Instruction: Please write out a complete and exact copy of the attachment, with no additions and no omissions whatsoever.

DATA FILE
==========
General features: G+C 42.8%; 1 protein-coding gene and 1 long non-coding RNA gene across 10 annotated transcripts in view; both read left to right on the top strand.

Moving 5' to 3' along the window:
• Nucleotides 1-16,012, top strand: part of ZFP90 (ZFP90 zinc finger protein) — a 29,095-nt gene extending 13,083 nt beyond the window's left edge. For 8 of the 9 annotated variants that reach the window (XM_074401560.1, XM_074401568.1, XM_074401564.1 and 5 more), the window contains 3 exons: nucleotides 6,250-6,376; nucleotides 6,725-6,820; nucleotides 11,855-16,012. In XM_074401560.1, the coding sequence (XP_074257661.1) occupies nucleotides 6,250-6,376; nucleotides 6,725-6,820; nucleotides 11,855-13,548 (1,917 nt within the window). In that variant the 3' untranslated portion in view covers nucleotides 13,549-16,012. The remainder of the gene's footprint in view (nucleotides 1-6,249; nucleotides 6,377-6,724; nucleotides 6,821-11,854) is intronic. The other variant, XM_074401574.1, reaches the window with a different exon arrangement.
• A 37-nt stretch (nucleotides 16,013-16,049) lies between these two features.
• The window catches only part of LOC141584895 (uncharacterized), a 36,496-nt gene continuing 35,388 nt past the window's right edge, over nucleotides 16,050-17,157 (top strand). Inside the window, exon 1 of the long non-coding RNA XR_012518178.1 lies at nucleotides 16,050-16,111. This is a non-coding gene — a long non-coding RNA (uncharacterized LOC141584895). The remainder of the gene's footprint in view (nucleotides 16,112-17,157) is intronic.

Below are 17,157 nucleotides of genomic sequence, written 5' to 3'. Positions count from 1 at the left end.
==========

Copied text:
General features: G+C 42.8%; 1 protein-coding gene and 1 long non-coding RNA gene across 10 annotated transcripts in view; both read left to right on the top strand.

Moving 5' to 3' along the window:
• Nucleotides 1-16,012, top strand: part of ZFP90 (ZFP90 zinc finger protein) — a 29,095-nt gene extending 13,083 nt beyond the window's left edge. For 8 of the 9 annotated variants that reach the window (XM_074401560.1, XM_074401568.1, XM_074401564.1 and 5 more), the window contains 3 exons: nucleotides 6,250-6,376; nucleotides 6,725-6,820; nucleotides 11,855-16,012. In XM_074401560.1, the coding sequence (XP_074257661.1) occupies nucleotides 6,250-6,376; nucleotides 6,725-6,820; nucleotides 11,855-13,548 (1,917 nt within the window). In that variant the 3' untranslated portion in view covers nucleotides 13,549-16,012. The remainder of the gene's footprint in view (nucleotides 1-6,249; nucleotides 6,377-6,724; nucleotides 6,821-11,854) is intronic. The other variant, XM_074401574.1, reaches the window with a different exon arrangement.
• A 37-nt stretch (nucleotides 16,013-16,049) lies between these two features.
• The window catches only part of LOC141584895 (uncharacterized), a 36,496-nt gene continuing 35,388 nt past the window's right edge, over nucleotides 16,050-17,157 (top strand). Inside the window, exon 1 of the long non-coding RNA XR_012518178.1 lies at nucleotides 16,050-16,111. This is a non-coding gene — a long non-coding RNA (uncharacterized LOC141584895). The remainder of the gene's footprint in view (nucleotides 16,112-17,157) is intronic.

Below are 17,157 nucleotides of genomic sequence, written 5' to 3'. Positions count from 1 at the left end.